How much equipment do I get?


Even the base-level EX car comes with most of the equipment you’ll really want, providing manual air-con, an 8.0-inch touch-screen infotainment system, power folding door mirrors, front and rear parking sensors, cruise control, and automatic lights and wipers. We can understand why you’d want to upgrade to the ELX trim for its dual-zone air-con with rear vents (which the kids will really appreciate), keyless entry, a bigger 9.2-inch infotainment system with sat-nav, leather upholstery, and heating for the steering wheel and seats. However, be advised that while the increase in standard equipment is quite significant, so is the price jump. Range-topping Ultimate trim gives you interior mood lighting, a 360-degree camera, a powered tailgate, quilted leather upholstery, and front seats that are both heated and ventilated, but again, the price hike is steep.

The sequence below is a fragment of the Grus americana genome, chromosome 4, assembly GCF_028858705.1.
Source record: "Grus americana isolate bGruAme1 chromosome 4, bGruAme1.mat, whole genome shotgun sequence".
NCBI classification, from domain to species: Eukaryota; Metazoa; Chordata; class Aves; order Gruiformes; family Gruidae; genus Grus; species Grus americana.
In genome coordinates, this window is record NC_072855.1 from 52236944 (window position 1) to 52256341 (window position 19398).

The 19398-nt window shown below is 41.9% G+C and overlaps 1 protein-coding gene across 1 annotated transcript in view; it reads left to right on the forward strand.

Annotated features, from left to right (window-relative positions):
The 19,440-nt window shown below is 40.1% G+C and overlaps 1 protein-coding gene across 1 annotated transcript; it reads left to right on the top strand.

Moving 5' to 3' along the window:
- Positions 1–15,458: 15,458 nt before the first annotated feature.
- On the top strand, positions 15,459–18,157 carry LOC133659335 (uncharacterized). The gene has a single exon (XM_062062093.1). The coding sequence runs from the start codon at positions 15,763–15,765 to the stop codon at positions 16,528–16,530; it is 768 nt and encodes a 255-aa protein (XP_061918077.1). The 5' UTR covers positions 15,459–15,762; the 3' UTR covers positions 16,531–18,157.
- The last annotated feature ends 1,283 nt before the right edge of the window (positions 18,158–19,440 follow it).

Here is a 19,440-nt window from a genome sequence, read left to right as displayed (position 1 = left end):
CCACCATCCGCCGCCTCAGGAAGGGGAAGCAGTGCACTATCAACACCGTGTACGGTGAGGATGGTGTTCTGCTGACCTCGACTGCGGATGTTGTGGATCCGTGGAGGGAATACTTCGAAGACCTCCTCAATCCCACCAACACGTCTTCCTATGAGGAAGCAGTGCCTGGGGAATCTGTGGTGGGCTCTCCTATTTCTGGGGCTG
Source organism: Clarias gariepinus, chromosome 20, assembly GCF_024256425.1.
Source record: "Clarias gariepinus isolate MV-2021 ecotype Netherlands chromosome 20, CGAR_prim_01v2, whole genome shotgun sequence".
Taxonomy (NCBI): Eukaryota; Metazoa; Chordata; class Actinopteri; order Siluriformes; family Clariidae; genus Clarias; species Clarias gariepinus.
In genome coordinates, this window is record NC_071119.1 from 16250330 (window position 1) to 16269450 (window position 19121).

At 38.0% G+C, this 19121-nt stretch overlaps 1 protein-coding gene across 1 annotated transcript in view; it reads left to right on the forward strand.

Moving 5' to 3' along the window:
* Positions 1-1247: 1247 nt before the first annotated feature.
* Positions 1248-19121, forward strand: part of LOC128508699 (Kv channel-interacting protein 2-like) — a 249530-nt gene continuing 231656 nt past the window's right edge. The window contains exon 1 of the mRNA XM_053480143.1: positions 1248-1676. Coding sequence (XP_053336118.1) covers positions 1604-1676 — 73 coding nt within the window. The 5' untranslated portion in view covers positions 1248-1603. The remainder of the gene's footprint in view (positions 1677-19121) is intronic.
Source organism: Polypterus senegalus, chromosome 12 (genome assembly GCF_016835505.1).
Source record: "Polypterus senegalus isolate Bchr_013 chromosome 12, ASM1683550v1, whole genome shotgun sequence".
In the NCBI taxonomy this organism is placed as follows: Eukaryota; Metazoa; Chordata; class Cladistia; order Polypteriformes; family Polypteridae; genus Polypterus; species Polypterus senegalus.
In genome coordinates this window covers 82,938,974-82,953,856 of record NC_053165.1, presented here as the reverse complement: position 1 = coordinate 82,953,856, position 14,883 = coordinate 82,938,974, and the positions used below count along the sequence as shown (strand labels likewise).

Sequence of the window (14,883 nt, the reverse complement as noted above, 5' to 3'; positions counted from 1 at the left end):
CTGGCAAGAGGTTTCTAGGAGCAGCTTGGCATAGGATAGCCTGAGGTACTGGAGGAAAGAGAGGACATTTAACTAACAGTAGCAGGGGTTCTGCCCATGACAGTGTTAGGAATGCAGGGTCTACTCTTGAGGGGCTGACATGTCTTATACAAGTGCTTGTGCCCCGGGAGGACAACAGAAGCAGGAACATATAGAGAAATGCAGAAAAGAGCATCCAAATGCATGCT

Why buy?


Because you need a very specific tool for a very specific job: that job being to tow large objects. On that front, there aren’t many cars at any price that can get anywhere near the Rexton thanks to its 3.5-tonne towing capacity. Sure, it’s not the most dynamically capable SUV on offer, and it’s not very efficient, either, but it makes up for that with a very aggressive price, impressive quality, loads of space, and bags of standard equipment.